High Point

High Point is a city located in the Piedmont Triad region of North Carolina. As of July 2006 the city had a total population of 97,796 according to the US Census Bureau. July 2008 estimates place the city’s population at around 100,400, making High Point the eighth-largest municipality in the North Carolina.

High Point is known for its furniture, textiles, and bus manufacturing. It is generally regarded as the “Furniture Capital of the World” and “North Carolina’s International City” due to the semi-annual High Point Market that attracts 100,000 exhibitors and buyers from around the world. The area code is 336.

It is home to High Point University, a private Methodist-affiliated institution founded in 1924. The city also has one of the few Bentley dealerships in the southeast.

Most of the city is located in Guilford County, with portions spilling into neighboring Randolph, Davidson, and Forsyth counties. High Point is North Carolina’s only city that extends into four counties.

High Point History

Among the first Europeans to settle Guilford County were Quakers and German immigrants. High Point was located at the highest point of the 1856 North Carolina Railroad between Charlotte and Goldsboro where it intersected the 1852 Great Western Plank Road. Its central location and transportation allowed for the delivery of raw materials like cotton and lumber and processed goods in and out of the city and contributed to its early growth. It was incorporated in 1859. Before it became a major manufacturing center, the most important industries were tobacco, woodworking and textiles. The first of many High Point furniture factories was opened in 1889 [1].

High Point’s conception is not solely linked to manufacturing; it is also tied to religious freedom beginning as early as the mid-eighteenth century as a refuge for Pennsylvania Quakers who came to the region in search of affordable land, good climate, and an opportunity to create a principled and ordered community. Members of the Society of Friends held beliefs that many considered heresy in the late eighteenth century. Central to these core convictions were values of community and equality that led to the development of specialized trades and early educational systems that were the foundations for the future growth of the region.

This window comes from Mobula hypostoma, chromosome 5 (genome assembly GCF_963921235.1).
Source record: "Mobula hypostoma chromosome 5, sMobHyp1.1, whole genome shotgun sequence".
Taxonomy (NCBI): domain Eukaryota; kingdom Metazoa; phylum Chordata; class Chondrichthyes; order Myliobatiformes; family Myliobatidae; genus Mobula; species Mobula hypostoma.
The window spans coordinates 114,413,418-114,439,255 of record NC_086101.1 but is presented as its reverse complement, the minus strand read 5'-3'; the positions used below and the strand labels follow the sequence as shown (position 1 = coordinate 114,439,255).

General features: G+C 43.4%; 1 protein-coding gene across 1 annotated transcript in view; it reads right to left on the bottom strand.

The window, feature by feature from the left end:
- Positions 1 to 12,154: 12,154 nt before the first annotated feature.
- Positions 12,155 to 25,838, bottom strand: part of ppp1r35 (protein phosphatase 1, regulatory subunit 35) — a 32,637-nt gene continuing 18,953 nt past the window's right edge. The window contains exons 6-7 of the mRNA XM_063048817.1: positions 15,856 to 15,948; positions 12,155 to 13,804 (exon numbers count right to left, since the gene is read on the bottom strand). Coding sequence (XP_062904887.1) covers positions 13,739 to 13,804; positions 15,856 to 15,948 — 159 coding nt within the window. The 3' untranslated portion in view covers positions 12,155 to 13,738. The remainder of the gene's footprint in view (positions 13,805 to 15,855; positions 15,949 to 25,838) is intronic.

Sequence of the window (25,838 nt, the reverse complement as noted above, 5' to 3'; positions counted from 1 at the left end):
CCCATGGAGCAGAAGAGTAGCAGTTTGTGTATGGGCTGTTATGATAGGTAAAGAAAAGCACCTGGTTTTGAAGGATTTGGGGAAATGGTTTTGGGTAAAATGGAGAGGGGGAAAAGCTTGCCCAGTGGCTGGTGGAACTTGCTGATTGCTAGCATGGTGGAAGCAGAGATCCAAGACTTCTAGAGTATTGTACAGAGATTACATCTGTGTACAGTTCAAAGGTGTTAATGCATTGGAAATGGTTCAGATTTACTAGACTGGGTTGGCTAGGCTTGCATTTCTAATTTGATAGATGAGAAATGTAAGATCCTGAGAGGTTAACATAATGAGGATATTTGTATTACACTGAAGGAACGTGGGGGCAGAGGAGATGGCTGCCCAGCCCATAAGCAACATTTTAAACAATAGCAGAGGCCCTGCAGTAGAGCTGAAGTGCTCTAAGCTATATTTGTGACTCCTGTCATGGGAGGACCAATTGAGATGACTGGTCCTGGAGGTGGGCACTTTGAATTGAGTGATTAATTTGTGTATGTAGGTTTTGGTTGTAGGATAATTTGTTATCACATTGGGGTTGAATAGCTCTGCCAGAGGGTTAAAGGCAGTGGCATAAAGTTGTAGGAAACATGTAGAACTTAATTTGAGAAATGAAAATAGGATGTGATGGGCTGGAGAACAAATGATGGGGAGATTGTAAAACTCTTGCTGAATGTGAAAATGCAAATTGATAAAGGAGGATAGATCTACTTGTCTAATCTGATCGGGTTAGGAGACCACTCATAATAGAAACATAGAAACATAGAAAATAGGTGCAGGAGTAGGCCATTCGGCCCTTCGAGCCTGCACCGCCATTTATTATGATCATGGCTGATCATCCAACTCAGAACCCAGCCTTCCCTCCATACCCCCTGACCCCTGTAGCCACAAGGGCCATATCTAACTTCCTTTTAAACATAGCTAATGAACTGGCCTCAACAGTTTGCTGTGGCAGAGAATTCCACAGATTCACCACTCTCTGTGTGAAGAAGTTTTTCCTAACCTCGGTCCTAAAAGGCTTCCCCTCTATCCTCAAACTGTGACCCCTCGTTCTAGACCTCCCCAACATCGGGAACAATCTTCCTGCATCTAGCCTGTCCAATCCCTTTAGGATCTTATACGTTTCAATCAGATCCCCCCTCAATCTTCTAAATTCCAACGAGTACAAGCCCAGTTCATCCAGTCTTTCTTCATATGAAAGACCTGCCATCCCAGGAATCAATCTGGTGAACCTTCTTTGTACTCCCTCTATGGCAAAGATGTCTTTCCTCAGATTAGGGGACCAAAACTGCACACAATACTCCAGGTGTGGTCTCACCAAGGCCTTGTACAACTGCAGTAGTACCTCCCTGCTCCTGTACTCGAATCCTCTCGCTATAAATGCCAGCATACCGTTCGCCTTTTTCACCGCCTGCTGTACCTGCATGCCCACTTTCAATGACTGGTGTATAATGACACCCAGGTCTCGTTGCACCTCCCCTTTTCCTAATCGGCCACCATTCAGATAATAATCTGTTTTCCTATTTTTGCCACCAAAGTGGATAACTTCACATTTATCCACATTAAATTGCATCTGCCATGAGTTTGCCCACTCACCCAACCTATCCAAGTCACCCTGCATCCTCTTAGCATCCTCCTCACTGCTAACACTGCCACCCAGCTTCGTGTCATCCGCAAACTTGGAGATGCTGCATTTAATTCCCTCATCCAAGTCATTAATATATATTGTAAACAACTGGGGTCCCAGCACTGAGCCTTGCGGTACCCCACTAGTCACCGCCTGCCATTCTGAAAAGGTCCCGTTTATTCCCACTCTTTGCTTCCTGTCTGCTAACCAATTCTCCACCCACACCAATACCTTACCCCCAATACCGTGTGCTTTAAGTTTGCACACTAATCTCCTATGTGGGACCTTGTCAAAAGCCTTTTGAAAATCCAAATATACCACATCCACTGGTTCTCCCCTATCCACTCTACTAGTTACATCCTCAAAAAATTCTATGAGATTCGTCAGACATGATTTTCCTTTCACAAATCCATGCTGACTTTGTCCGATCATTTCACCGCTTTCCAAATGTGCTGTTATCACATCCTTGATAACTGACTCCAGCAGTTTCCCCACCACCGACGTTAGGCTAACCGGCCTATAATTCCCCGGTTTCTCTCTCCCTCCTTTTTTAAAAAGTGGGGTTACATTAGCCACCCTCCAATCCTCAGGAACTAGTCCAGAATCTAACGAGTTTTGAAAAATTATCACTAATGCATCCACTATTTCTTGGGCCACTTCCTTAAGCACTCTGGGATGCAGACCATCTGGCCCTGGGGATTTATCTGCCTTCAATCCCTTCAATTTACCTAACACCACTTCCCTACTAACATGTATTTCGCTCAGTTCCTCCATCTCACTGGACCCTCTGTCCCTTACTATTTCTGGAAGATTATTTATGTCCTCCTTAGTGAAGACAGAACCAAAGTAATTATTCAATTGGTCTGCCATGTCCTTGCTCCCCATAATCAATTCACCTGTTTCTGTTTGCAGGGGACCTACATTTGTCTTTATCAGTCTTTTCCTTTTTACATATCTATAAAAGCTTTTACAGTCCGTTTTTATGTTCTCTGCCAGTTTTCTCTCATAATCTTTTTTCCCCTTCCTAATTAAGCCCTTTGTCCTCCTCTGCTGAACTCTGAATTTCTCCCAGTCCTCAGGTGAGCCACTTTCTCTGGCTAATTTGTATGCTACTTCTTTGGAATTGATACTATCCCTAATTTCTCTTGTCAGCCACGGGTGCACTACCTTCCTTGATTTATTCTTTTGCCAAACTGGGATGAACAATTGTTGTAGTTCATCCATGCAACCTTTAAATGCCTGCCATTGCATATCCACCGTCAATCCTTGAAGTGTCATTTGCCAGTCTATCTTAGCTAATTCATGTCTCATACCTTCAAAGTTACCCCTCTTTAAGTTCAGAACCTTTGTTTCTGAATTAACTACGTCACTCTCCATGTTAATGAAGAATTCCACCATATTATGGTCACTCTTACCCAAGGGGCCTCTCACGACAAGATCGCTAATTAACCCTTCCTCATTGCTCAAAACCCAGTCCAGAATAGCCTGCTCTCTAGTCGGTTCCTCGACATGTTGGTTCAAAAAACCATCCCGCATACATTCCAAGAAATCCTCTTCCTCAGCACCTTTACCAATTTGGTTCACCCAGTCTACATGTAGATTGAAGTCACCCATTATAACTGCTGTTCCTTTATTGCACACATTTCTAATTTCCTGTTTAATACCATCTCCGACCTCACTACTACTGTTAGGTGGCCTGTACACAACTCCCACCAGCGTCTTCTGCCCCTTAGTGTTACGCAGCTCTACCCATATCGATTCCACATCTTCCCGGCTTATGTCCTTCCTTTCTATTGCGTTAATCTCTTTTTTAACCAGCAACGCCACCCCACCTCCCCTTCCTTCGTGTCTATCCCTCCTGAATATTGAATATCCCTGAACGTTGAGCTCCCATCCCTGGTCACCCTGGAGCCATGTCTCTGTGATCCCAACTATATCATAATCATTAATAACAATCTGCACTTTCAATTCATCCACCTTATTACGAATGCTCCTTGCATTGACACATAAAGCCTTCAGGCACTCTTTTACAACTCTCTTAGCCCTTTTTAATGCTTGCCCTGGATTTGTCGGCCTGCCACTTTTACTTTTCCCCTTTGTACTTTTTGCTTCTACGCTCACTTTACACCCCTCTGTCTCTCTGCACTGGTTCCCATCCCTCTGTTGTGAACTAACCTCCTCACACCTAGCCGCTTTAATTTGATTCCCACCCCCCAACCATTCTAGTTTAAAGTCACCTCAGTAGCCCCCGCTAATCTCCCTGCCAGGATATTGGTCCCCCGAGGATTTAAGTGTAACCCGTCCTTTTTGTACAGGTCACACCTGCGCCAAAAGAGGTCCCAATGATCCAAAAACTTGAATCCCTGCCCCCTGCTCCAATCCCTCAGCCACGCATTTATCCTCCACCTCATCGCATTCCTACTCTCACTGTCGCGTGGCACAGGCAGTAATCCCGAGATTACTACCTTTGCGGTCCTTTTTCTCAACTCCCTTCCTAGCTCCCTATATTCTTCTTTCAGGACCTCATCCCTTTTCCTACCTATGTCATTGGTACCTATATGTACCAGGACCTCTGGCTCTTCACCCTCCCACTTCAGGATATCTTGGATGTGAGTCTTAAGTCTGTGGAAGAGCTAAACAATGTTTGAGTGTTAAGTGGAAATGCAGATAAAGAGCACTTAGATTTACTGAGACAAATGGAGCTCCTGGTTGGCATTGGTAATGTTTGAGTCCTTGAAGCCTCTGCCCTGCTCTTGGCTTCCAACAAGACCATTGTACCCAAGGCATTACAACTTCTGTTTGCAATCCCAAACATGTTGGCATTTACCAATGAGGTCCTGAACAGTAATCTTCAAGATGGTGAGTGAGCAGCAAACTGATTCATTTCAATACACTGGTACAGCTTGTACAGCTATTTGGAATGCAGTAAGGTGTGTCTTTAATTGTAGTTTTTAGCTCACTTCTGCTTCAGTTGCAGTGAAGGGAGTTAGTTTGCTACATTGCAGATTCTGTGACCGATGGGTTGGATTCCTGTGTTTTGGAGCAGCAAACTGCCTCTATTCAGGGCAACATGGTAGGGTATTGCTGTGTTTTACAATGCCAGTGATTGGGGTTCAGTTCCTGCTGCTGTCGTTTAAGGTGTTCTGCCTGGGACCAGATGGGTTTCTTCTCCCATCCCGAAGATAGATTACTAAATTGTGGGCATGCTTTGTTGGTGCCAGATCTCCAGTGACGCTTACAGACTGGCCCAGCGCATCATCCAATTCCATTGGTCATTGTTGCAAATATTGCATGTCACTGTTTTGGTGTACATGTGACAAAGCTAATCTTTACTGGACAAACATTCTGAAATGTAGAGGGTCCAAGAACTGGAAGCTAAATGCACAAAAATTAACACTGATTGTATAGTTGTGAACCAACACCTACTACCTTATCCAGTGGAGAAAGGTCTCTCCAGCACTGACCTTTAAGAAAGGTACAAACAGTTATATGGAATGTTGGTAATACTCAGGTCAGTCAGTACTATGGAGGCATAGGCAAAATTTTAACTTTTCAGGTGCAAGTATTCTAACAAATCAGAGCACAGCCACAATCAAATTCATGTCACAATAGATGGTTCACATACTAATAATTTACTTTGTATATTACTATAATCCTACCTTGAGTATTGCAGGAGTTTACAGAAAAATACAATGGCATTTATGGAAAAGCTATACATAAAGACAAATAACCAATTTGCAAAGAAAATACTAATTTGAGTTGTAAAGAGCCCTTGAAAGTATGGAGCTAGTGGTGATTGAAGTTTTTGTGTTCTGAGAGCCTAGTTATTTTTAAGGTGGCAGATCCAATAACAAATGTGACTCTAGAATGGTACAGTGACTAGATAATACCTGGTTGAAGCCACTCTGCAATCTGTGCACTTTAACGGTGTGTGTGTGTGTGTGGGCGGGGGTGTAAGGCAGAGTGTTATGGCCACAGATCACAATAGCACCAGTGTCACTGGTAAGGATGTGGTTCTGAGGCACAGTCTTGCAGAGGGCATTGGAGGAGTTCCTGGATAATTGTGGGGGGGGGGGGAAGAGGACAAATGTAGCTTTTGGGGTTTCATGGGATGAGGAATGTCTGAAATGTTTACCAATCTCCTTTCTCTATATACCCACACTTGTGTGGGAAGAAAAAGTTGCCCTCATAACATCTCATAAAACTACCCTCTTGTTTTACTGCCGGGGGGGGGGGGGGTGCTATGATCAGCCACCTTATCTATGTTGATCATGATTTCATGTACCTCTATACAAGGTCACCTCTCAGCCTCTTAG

Since its incorporation, High Point has been an ambitious city. Whether rallying around Union carpetbaggers in the 1870s and textile barons in the 1910s, or planning public parks in the 1930s, the city has always been forward looking in its prospects. City historians such as J. J. Farriss, Stephen C. Clark, Frank Sizemore, and Holt McPherson have proudly documented the citys past as if writing a users guide for building a model city. Memorialized in numerous successful businesses and family fortunes, this ambition also is recorded in the citys architecture.

Queen Anne Ecker House of 1908 in High PointReflecting the citys growth and influence is an architectural inventory increasingly representative of High Point’s civic pride and cultural sophistication. Since early settlement, hotels and merchant-houses presented fashionable façades to visitors and discerning shoppers. Later, wealthy industrialists had ambitious houses and churches erected in popular styles that illustrated the growing town’s sense of style. Finally, civic projects such as schools and public works were built in increasingly popular and modern designs in a way that spoke to High Point’s progressive spirit and quickening pace. By the middle of the twentieth century, High Point had assembled an impressive collection of architecture representing nearly every popular style since the city was founded, some designed by nationally recognized architects and planners.

Within the twenty-first century, increasing influence has been found in the city’s institutions of higher education. Established in 1924, High Point University is a liberal arts institution with approximately 3,000 undergraduate and graduate students from 52 countries and 36 states at campuses in High Point and Winston-Salem. It is ranked by U.S. News and World Report 6th among comprehensive universities in the South and in the top 100 nationally. The university offers 45 undergraduate majors and five graduate-degree programs. It is accredited by the Commission of Colleges of the Southern Association of Colleges and Schools, and is a member of the NCAA, Division I and the Big South Conference.

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